jphono1: Loblolly Boogie 


[Potluck Foudndation; June 14]

Album Release show:

Nightlight, Chapel Hill

Friday, Jun. 21, 9 p.m., $8

“Some of my earliest memories have also been constant in my life. One of these is the loblolly pine tree. … They stop time in stillness, they dance in the flow, and they provide a familiarity with myself I’ve only just begun to notice.”

That’s John Harrison, a local indie-rock legend from bands such as North Elementary and jphono1, writing about the indigenous tree that serves as the title spirit of his new album, which also stops time in stillness, dances in the flow, and, for all its gentle psychedelics, has a warm, easy intimacy. 

Loblolly Boogie explores a mellower side of Harrison’s solo-ish project, jphono1, lacking the rhythm section, The Chevrons, which played on the two prior releases. It does so without compromising the lush riffs and intricate sentimentality associated with the project.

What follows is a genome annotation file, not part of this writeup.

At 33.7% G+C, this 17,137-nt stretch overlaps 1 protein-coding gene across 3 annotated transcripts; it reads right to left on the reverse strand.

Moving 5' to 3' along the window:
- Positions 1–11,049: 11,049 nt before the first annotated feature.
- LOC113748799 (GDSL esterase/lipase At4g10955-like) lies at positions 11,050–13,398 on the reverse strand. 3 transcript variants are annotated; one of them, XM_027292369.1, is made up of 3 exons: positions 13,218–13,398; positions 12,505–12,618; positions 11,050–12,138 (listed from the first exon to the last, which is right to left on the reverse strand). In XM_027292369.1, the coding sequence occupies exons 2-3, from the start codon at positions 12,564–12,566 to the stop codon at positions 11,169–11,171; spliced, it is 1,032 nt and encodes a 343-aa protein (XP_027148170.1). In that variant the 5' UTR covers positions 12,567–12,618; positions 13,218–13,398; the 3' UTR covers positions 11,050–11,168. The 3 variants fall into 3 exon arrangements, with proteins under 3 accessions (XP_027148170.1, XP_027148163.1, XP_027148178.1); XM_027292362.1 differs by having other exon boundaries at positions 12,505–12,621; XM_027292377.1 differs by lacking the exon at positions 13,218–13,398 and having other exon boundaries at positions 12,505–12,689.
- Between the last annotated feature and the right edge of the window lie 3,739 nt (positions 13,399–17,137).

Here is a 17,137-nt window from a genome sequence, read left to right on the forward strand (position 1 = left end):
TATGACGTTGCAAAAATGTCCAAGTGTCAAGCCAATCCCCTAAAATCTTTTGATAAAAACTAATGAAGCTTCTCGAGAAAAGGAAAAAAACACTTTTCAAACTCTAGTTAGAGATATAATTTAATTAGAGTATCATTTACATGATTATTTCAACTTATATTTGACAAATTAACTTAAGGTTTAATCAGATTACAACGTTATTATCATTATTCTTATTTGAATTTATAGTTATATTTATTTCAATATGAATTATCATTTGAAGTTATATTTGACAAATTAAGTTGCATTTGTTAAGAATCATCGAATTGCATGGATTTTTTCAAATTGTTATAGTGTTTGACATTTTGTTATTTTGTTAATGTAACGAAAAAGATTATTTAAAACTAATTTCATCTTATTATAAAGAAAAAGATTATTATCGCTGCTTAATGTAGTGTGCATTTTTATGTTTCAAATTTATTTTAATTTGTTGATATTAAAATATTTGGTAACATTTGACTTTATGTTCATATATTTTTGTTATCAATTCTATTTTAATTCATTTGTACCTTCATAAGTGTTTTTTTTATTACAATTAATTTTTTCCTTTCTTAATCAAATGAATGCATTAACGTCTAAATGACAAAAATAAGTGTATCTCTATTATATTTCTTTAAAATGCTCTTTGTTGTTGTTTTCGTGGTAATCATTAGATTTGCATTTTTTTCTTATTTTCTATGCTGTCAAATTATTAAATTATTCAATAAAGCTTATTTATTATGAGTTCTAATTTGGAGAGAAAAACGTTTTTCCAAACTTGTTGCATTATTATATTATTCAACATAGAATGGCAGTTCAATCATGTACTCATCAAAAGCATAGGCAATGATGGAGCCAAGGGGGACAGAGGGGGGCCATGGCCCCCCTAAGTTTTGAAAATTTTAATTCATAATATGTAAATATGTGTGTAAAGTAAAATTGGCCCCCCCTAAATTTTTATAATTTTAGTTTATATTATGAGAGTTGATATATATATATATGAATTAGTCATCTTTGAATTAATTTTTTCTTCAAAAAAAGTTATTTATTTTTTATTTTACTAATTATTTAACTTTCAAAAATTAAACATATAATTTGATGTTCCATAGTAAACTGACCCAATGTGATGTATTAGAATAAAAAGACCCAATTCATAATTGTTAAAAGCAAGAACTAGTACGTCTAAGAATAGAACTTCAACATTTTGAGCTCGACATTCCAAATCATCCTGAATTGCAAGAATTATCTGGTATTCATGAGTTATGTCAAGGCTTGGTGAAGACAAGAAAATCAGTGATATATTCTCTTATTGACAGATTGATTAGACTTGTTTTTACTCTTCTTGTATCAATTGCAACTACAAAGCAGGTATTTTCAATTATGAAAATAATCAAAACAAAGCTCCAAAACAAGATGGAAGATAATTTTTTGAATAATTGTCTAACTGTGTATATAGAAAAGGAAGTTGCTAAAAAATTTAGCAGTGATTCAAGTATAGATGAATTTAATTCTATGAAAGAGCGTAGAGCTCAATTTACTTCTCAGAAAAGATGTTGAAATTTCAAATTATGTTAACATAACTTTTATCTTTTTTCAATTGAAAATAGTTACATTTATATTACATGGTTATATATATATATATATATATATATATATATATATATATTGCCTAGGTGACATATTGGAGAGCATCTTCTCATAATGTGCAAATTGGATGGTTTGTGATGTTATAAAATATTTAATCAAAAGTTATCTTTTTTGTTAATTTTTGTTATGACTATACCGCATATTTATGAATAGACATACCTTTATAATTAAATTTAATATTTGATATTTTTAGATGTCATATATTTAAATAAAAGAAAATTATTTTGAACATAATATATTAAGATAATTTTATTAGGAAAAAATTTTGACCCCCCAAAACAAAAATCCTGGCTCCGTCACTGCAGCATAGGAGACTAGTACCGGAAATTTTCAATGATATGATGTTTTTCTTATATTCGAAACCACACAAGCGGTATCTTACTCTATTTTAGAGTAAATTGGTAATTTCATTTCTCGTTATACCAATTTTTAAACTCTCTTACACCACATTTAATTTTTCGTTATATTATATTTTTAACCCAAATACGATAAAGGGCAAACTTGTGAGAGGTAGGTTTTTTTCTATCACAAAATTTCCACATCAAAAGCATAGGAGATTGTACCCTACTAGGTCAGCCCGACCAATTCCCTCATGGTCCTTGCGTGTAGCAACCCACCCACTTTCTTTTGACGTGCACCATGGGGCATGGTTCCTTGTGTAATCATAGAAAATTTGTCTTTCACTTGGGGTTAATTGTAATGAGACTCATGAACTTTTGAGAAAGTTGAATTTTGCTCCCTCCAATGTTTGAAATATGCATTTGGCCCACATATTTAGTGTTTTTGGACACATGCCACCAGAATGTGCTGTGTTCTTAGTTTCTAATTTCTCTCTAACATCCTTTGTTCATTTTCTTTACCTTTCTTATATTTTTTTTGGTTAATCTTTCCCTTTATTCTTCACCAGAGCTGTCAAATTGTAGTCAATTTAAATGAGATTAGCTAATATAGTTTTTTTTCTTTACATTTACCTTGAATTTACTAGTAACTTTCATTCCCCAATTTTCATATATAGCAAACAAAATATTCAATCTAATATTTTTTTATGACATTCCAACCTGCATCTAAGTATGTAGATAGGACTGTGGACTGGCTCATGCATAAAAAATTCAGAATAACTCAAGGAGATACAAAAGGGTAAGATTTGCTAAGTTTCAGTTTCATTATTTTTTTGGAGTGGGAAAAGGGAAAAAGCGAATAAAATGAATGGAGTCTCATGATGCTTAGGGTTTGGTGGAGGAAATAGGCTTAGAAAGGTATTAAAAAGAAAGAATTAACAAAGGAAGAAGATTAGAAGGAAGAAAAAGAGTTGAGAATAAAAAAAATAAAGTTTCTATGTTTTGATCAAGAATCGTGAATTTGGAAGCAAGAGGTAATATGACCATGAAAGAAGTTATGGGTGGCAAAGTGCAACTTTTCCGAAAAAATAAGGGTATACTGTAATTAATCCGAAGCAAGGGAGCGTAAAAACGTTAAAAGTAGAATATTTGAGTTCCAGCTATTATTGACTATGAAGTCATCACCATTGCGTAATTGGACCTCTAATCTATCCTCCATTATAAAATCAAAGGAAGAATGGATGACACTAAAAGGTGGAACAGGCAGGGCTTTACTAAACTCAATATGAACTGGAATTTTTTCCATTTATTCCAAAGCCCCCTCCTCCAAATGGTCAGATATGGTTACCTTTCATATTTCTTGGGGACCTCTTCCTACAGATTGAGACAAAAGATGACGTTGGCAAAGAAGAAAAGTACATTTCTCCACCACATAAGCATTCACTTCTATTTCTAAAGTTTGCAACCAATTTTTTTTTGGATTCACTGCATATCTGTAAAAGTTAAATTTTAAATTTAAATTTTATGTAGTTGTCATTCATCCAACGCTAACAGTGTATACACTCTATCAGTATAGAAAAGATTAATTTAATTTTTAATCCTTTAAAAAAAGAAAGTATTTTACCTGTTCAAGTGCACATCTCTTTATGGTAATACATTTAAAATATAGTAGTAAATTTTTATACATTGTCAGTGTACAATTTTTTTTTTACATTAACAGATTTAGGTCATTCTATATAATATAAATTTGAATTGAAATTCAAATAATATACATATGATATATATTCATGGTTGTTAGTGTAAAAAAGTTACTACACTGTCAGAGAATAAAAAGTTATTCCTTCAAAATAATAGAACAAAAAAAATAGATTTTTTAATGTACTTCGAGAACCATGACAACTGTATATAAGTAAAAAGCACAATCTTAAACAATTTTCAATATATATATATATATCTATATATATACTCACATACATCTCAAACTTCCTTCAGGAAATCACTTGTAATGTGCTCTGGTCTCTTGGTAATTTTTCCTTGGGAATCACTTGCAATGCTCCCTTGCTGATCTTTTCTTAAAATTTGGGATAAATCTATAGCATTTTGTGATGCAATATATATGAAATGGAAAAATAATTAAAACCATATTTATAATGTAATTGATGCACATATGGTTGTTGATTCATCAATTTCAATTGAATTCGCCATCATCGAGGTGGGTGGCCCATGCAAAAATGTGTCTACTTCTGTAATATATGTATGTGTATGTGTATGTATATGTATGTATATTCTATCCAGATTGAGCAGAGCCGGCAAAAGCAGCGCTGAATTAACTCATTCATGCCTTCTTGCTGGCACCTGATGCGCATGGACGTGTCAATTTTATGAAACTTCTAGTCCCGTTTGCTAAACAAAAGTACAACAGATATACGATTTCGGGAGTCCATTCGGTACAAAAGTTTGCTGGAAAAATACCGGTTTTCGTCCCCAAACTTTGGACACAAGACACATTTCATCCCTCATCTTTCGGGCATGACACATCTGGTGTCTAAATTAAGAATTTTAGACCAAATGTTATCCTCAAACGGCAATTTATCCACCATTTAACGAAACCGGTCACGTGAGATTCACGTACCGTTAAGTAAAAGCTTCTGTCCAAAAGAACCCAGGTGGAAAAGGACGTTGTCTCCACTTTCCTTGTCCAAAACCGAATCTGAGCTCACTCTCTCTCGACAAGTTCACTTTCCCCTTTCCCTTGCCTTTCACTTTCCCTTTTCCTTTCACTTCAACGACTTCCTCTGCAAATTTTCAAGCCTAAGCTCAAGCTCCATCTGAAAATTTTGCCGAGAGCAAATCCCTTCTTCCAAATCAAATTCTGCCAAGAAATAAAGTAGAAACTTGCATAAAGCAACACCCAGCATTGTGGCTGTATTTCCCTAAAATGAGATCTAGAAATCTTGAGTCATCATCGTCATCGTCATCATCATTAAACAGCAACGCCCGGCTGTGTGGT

The opening track, “Where Clouds Are Born,” gracefully sets the scene, evoking the collective sway of Southeastern pines in summertime respite; it also captures something of the album’s alert languor: “High above where clouds are born / Steal away into the morn / Everything that’s here is awake.”

On “I’ve Let All My Hair Grow,” Harrison opts for a more poignant pastoral approach, waxing nostalgic while removing a photograph from a frame: “Open up the black-framed off-white grainy film / I’ve let all my hair grow hiding out within.”

Harrison’s simple vocal approach, and the reduction of competing sonic layers from prior jphono1 releases, prioritizes emotional clarity over flash. So does the accompanying book that Harrison, also a visual artist, created with local photographer and musician Kevin Clark, which pairs the lyrics with Clark’s evocative piney photography. 

Together, the music and images capture something vivid and timeless embodied in the familiar tree. “They have always been there with me,” Harrison says of loblolly pines, “and they will be there after I’m gone.”

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